“Daughter of Empire” immediately jumps into the lives of Hicks’s parents (Lord Louis and Edwinda Mountbatten) foregoing a “proper” introduction to Pamela herself, causing a filter between the reader and a lack of connection. This absence of cling dribbles into the storytelling which is merely a recap of events i.e.: this happened, then this, and then that. Hicks lacks an emotional insight into her psyche and therefore is more of a narrator to her own life than a key player. As a result, “Daughter of Empire” is one dimensional and less-than-captivating.
Speaking of dimensions, “Daughter of Empire” can be described with one word: shallow. Immediately with the first page and continuing onwards is constant namedropping. Hicks’s privileged life is close to sickening and although she doesn’t necessarily seem elitist about it; she has a void of depth and intimacy. It is fine (and even entertaining) that she led an aristocratic and high-society life but she could have at least shared personal feelings and life lessons regarding the people and events. Instead, the memoir follows the pattern of an issue of “Entertainment Weekly” following the latest celebrity.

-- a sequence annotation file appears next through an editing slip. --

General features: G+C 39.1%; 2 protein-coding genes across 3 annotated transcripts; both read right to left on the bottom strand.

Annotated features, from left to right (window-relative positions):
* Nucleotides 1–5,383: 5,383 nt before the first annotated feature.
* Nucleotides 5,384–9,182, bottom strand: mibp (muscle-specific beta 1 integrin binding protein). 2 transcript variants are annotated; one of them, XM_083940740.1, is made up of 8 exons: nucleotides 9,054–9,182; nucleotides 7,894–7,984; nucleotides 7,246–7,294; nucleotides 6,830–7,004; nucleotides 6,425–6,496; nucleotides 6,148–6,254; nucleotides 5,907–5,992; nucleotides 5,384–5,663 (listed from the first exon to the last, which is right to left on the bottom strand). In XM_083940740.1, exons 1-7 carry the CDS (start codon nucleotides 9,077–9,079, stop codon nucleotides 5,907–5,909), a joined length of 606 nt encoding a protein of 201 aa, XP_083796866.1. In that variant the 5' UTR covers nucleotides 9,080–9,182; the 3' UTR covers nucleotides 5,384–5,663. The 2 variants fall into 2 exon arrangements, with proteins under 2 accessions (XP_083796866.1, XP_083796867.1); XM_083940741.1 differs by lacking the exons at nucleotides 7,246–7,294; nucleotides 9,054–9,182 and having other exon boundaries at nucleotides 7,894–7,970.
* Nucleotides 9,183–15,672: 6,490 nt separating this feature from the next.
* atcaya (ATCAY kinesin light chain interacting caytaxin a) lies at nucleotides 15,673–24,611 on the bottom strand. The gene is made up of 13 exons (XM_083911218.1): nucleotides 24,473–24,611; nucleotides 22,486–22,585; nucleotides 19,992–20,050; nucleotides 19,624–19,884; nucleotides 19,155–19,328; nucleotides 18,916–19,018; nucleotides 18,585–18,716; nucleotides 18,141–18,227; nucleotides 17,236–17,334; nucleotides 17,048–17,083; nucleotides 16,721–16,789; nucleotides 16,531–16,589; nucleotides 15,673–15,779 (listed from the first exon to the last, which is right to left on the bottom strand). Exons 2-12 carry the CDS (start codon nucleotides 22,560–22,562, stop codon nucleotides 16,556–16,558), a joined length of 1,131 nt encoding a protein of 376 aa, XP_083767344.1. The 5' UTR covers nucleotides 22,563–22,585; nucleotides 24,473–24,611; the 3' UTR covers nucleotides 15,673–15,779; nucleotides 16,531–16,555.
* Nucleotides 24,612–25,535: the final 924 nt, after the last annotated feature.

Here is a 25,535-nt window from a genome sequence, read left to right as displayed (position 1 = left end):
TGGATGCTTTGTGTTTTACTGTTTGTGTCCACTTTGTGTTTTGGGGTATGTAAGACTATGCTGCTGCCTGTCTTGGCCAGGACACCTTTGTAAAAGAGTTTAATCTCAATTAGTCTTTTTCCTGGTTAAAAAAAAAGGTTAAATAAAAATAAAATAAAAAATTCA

The writing in terms of sentence structure and grammar is well-written and flows with ease and a fast pace. The problem is with the content and empty stories. Despite all the namedropping, Hicks makes her life seem boring without any substantial thoughts in that pretty little head of hers. One major frustrating point? Instead of reflecting on her temporary relocation to America during World War II (due to Jewish blood); Hicks instead emphasizes how the Vanderbilts didn’t approve of her clothing during this time. REALLY?!
Oftentimes, Hicks is choppy and doesn’t answer questions in chronology (for example: someone is missing and then suddenly that person reappears with no explanation or acknowledgement). “Daughter of Empire” lacks a cohesive sense throughout the memoir both in terms of writing style and content (perhaps indicative of a ghostwriter?) and refuses to fully open up Hicks’s character or life. “Daughter of Empire” reads like a school report versus a personal account. Not to mention, a report concerning the lives of her parents instead of that of her own.